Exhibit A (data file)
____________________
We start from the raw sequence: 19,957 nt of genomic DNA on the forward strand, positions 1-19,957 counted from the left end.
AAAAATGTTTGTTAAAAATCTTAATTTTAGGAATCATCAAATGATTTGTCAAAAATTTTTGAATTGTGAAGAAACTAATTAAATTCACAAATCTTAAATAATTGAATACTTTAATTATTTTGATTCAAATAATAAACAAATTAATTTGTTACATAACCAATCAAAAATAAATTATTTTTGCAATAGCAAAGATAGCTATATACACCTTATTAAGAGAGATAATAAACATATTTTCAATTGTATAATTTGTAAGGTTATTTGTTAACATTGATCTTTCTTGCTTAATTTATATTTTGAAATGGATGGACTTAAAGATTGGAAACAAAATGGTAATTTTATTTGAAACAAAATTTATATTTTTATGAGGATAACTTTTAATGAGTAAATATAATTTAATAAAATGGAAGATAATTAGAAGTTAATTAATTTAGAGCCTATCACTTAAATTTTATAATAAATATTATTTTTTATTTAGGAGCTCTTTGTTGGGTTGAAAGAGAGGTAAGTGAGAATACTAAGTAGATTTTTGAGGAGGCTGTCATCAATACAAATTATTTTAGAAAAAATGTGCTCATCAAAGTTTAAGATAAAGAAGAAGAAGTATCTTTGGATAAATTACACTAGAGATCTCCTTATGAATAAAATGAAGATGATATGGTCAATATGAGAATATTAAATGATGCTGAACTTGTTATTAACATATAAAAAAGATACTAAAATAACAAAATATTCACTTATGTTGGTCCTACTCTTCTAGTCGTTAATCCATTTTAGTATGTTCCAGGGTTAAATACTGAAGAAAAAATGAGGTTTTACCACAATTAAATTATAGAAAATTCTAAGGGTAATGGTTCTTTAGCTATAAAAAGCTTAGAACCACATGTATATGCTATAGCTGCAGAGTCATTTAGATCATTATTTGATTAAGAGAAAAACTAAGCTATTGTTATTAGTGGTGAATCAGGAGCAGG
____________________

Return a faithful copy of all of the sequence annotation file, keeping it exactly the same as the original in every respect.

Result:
We start from the raw sequence: 19,957 nt of genomic DNA on the forward strand, positions 1-19,957 counted from the left end.
AAAAATGTTTGTTAAAAATCTTAATTTTAGGAATCATCAAATGATTTGTCAAAAATTTTTGAATTGTGAAGAAACTAATTAAATTCACAAATCTTAAATAATTGAATACTTTAATTATTTTGATTCAAATAATAAACAAATTAATTTGTTACATAACCAATCAAAAATAAATTATTTTTGCAATAGCAAAGATAGCTATATACACCTTATTAAGAGAGATAATAAACATATTTTCAATTGTATAATTTGTAAGGTTATTTGTTAACATTGATCTTTCTTGCTTAATTTATATTTTGAAATGGATGGACTTAAAGATTGGAAACAAAATGGTAATTTTATTTGAAACAAAATTTATATTTTTATGAGGATAACTTTTAATGAGTAAATATAATTTAATAAAATGGAAGATAATTAGAAGTTAATTAATTTAGAGCCTATCACTTAAATTTTATAATAAATATTATTTTTTATTTAGGAGCTCTTTGTTGGGTTGAAAGAGAGGTAAGTGAGAATACTAAGTAGATTTTTGAGGAGGCTGTCATCAATACAAATTATTTTAGAAAAAATGTGCTCATCAAAGTTTAAGATAAAGAAGAAGAAGTATCTTTGGATAAATTACACTAGAGATCTCCTTATGAATAAAATGAAGATGATATGGTCAATATGAGAATATTAAATGATGCTGAACTTGTTATTAACATATAAAAAAGATACTAAAATAACAAAATATTCACTTATGTTGGTCCTACTCTTCTAGTCGTTAATCCATTTTAGTATGTTCCAGGGTTAAATACTGAAGAAAAAATGAGGTTTTACCACAATTAAATTATAGAAAATTCTAAGGGTAATGGTTCTTTAGCTATAAAAAGCTTAGAACCACATGTATATGCTATAGCTGCAGAGTCATTTAGATCATTATTTGATTAAGAGAAAAACTAAGCTATTGTTATTAGTGGTGAATCAGGAGCAGG